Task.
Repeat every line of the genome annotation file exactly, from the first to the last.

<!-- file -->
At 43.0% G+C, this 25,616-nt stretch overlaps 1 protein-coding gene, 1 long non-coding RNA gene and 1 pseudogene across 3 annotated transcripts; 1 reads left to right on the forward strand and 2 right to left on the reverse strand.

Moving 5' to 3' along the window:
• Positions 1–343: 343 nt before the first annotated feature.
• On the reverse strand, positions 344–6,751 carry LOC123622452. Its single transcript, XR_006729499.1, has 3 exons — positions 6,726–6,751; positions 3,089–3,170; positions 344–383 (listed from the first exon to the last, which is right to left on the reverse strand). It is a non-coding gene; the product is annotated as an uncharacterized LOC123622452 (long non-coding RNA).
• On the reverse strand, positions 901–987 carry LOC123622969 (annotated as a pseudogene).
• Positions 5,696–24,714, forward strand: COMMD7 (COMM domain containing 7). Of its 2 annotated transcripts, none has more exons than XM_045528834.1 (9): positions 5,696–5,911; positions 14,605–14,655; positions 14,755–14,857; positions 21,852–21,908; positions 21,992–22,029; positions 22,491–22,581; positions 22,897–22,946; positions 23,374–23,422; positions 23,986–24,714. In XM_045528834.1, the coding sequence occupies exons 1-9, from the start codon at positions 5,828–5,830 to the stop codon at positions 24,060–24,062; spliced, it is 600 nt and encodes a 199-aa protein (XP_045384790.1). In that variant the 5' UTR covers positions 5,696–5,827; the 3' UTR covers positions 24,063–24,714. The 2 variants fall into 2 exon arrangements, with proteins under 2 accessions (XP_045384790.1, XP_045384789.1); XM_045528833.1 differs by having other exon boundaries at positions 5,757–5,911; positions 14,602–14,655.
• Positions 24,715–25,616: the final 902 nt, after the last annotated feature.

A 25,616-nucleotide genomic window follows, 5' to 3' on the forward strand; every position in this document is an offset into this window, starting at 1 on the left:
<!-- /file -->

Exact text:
At 43.0% G+C, this 25,616-nt stretch overlaps 1 protein-coding gene, 1 long non-coding RNA gene and 1 pseudogene across 3 annotated transcripts; 1 reads left to right on the forward strand and 2 right to left on the reverse strand.

Moving 5' to 3' along the window:
• Positions 1–343: 343 nt before the first annotated feature.
• On the reverse strand, positions 344–6,751 carry LOC123622452. Its single transcript, XR_006729499.1, has 3 exons — positions 6,726–6,751; positions 3,089–3,170; positions 344–383 (listed from the first exon to the last, which is right to left on the reverse strand). It is a non-coding gene; the product is annotated as an uncharacterized LOC123622452 (long non-coding RNA).
• On the reverse strand, positions 901–987 carry LOC123622969 (annotated as a pseudogene).
• Positions 5,696–24,714, forward strand: COMMD7 (COMM domain containing 7). Of its 2 annotated transcripts, none has more exons than XM_045528834.1 (9): positions 5,696–5,911; positions 14,605–14,655; positions 14,755–14,857; positions 21,852–21,908; positions 21,992–22,029; positions 22,491–22,581; positions 22,897–22,946; positions 23,374–23,422; positions 23,986–24,714. In XM_045528834.1, the coding sequence occupies exons 1-9, from the start codon at positions 5,828–5,830 to the stop codon at positions 24,060–24,062; spliced, it is 600 nt and encodes a 199-aa protein (XP_045384790.1). In that variant the 5' UTR covers positions 5,696–5,827; the 3' UTR covers positions 24,063–24,714. The 2 variants fall into 2 exon arrangements, with proteins under 2 accessions (XP_045384790.1, XP_045384789.1); XM_045528833.1 differs by having other exon boundaries at positions 5,757–5,911; positions 14,602–14,655.
• Positions 24,715–25,616: the final 902 nt, after the last annotated feature.

A 25,616-nucleotide genomic window follows, 5' to 3' on the forward strand; every position in this document is an offset into this window, starting at 1 on the left: